Review 61

birthofpillThe Birth of the Pill: How Four Crusaders Reinvented Sex and Launched A Revolution by Jonathan Eig

I could barely put it down!! This was an incredibly interesting and well-researched exposé on the birth control pill. I have a newfound appreciation for the unprecedented role it’s played in shaping women’s history and freedom of choice…No other invention has had a comparable impact on women’s lives. Highly recommended.


howtobeHow to Be a Victorian: A Dawn-to-Dusk Guide to Victorian Life by Ruth Goodman

I absolutely loved Ruth’s detailed and in-depth descriptions of Victorian life. She has LIVED it, as well, having tried out many of the household tasks and recipes used in the 1800s. Engaging and fascinating, as it goes beyond the grinding daily tasks into the cultural and social history of the time. I don’t think I’ve never been so grateful to live in 2016.


egoenemyEgo is the Enemy by Ryan Holiday

This was an extremely thought-provoking book. Highly recommended for all humans.


doyouromDo Your Om Thing: Bending Yoga Tradition to Fit your Modern Life by Rebecca Pachecho

I wish I’d read this when I started doing yoga 8 years ago, but I’m so glad I found it now that I’m diving deeper into the history and postures during my time off work. Rebecca offers an incredibly approachable and secular voice in the yoga world. Sure, there’s still some chakra talk, but compared to the other yoga books I tried to read this month (not including them here for your sake and sanity), this was far and away the best. I went back and read the whole thing again as soon as I finished it, and I even took notes. This doesn’t happen often. Top pick for any current or future yogi!!


becoming-veganBecoming Vegan: The Everyday Guide to Plant-based Nutrition by Brenda Davis

Having been vegan since June, this book was super helpful for fleshing out the vitamins and nutrients needed to stay healthy. Luckily, we’ve been doing most things correctly! Lots of recipes and straight-forward science explaining the importance of a balanced fridge and the long-term positives of a plant-based diet.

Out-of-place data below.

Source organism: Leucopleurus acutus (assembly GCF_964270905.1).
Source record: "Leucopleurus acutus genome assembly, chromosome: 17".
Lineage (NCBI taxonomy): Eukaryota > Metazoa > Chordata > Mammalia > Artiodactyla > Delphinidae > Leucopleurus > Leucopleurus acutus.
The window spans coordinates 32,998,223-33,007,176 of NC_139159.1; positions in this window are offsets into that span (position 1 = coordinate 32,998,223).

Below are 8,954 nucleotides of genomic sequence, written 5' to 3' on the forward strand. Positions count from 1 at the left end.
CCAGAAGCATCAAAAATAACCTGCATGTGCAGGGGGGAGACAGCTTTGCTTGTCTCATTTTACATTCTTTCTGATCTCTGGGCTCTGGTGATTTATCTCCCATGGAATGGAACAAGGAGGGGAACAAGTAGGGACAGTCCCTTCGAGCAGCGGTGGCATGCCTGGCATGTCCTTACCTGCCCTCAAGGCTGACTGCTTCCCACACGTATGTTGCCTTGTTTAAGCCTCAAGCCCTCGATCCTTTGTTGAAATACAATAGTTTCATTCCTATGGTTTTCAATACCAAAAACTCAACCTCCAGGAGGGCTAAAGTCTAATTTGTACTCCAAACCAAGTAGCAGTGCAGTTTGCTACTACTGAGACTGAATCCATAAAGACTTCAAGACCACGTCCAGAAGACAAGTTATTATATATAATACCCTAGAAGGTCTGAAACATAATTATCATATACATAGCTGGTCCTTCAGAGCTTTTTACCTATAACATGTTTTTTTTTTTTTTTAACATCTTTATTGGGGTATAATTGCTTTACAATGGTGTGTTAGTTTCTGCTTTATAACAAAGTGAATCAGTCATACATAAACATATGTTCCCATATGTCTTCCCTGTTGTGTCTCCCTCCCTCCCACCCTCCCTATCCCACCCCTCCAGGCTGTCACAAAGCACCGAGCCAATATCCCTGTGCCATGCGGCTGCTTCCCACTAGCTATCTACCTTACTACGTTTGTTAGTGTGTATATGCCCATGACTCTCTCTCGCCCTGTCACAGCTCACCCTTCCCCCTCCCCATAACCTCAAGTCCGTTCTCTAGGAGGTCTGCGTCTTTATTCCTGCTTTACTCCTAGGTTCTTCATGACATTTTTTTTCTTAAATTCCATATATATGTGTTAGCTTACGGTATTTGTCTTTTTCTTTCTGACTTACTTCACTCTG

harrypotterHarry Potter and the Cursed Child: Parts One and Two by Jack Thorne

Once you get used to the style (it’s a play so the whole thing is dialogue), this was actually really good. Funny and likable new characters, and the essence of the original players was still intact. Fast and engaging read, with lots of plot twists and action. I hope the production comes through Seattle eventually!


shynessShyness: A Bold New Approach : Managing your Shyness at Work, Making Small Talk, Navigating Social Situations, Parenting A Shy Child by Bernardo Carducci

This book had some great reminders and exercises. About half of humans describe themselves as “shy,” but it’s merely a personality trait and not an inherited disease…Like any habit, it can be warped and improved. I’m committed to making more of an effort in this area during these months of not working, especially since it feels so comforting and natural for me to work alone at home. Gotta keep those social skills sharp!


playing-deadPlaying Dead: A Journey Through the World of Death Fraud by Elizabeth Greenwood

This is a great read for anyone who’s considered the repercussions and logistics of faking their own death. Or, just dreamt about starting a new life somewhere else. Haven’t we all? Elizabeth delves deep into these questions and successfully fakes her own death (just for the purposes of this book). She talks to experts in investigation and enforcement, as well as to success stories and failures. A bit rough around the edges writing and structure-wise, but overall an absolutely fascinating book.


artofwomanThe Art of Being a Woman: A Simple Guide to Everyday Love and Laughter by Veronique Vienne

This felt forced; I couldn’t relate to it. Or maybe I’m just not old enough to appreciate it yet…?


in-other-wordsIn Other Words by Jhumpa Lahiri

I absolutely love Lahiri’s writing, but this particular subject just didn’t strike a chord with me. She commits to becoming fluent in Italian and moves there after being struck by its beauty and culture. Definitely an admirable and ambitious feat. But it felt more like a very long opinion piece than a book meant for public consumption.


21002100 Asanas: The Complete Yoga Poses by Daniel Lacerda

“Mr. Yoga” is about as pretentious as you’d expect him to be (in particular, look for the page with him shirtless explaining ‘chakras’), but this is a beautiful book. Very well-designed and expertly photographed. However, it includes about 1,000 more postures than I needed to see. Many of them were just variations or advanced versions of current postures. I would’ve preferred an in-depth discussion of correct postural alignment vs. scantily clad gymnasts posing in positions the normal human will never reach. But that’s just me.


leavemeLeave Me by Gayle Forman

Completely unlikable protagonist. Zero takeaways. It’s unclear to me why this book is so popular right now…can someone enlighten me?


sorrynotSorry Not Sorry: Dreams, Mistakes, and Growing Up by Naya Rivera

Sadly, this was about as trashy and poorly written as I expected. Also, anyone writing a memoir before they turn 30 should probably be turned away by publishers. But it was nice to reflect on the glory days of Glee!


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